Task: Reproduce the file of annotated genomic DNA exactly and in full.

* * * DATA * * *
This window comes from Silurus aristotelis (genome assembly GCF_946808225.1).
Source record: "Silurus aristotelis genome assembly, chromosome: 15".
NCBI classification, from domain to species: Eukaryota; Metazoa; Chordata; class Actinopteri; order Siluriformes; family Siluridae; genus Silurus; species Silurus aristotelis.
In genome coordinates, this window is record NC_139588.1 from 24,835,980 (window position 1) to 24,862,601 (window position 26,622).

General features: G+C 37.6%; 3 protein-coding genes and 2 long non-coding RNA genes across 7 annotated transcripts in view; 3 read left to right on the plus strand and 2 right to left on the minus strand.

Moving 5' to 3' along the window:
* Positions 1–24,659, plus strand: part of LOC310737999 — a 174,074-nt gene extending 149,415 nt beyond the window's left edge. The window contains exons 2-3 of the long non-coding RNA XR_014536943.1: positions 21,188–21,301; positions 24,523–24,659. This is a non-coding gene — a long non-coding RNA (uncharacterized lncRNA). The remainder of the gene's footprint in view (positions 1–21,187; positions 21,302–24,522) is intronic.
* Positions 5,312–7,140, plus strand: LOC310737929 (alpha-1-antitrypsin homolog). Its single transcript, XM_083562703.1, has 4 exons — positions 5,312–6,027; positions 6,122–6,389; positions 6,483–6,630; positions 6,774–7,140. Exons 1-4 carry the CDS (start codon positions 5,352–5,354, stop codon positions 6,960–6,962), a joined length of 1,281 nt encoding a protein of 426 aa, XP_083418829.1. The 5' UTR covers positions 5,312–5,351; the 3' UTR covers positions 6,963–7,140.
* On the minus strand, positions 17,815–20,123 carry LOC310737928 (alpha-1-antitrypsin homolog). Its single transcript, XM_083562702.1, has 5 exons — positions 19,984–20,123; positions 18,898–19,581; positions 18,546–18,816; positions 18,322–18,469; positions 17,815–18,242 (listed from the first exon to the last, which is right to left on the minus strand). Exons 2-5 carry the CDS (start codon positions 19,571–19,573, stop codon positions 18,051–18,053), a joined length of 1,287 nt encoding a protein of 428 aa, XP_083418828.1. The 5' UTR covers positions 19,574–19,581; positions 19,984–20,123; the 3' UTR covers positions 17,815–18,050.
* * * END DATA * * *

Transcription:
This window comes from Silurus aristotelis (genome assembly GCF_946808225.1).
Source record: "Silurus aristotelis genome assembly, chromosome: 15".
NCBI classification, from domain to species: Eukaryota; Metazoa; Chordata; class Actinopteri; order Siluriformes; family Siluridae; genus Silurus; species Silurus aristotelis.
In genome coordinates, this window is record NC_139588.1 from 24,835,980 (window position 1) to 24,862,601 (window position 26,622).

General features: G+C 37.6%; 3 protein-coding genes and 2 long non-coding RNA genes across 7 annotated transcripts in view; 3 read left to right on the plus strand and 2 right to left on the minus strand.

Moving 5' to 3' along the window:
* Positions 1–24,659, plus strand: part of LOC310737999 — a 174,074-nt gene extending 149,415 nt beyond the window's left edge. The window contains exons 2-3 of the long non-coding RNA XR_014536943.1: positions 21,188–21,301; positions 24,523–24,659. This is a non-coding gene — a long non-coding RNA (uncharacterized lncRNA). The remainder of the gene's footprint in view (positions 1–21,187; positions 21,302–24,522) is intronic.
* Positions 5,312–7,140, plus strand: LOC310737929 (alpha-1-antitrypsin homolog). Its single transcript, XM_083562703.1, has 4 exons — positions 5,312–6,027; positions 6,122–6,389; positions 6,483–6,630; positions 6,774–7,140. Exons 1-4 carry the CDS (start codon positions 5,352–5,354, stop codon positions 6,960–6,962), a joined length of 1,281 nt encoding a protein of 426 aa, XP_083418829.1. The 5' UTR covers positions 5,312–5,351; the 3' UTR covers positions 6,963–7,140.
* On the minus strand, positions 17,815–20,123 carry LOC310737928 (alpha-1-antitrypsin homolog). Its single transcript, XM_083562702.1, has 5 exons — positions 19,984–20,123; positions 18,898–19,581; positions 18,546–18,816; positions 18,322–18,469; positions 17,815–18,242 (listed from the first exon to the last, which is right to left on the minus strand). Exons 2-5 carry the CDS (start codon positions 19,571–19,573, stop codon positions 18,051–18,053), a joined length of 1,287 nt encoding a protein of 428 aa, XP_083418828.1. The 5' UTR covers positions 19,574–19,581; positions 19,984–20,123; the 3' UTR covers positions 17,815–18,050.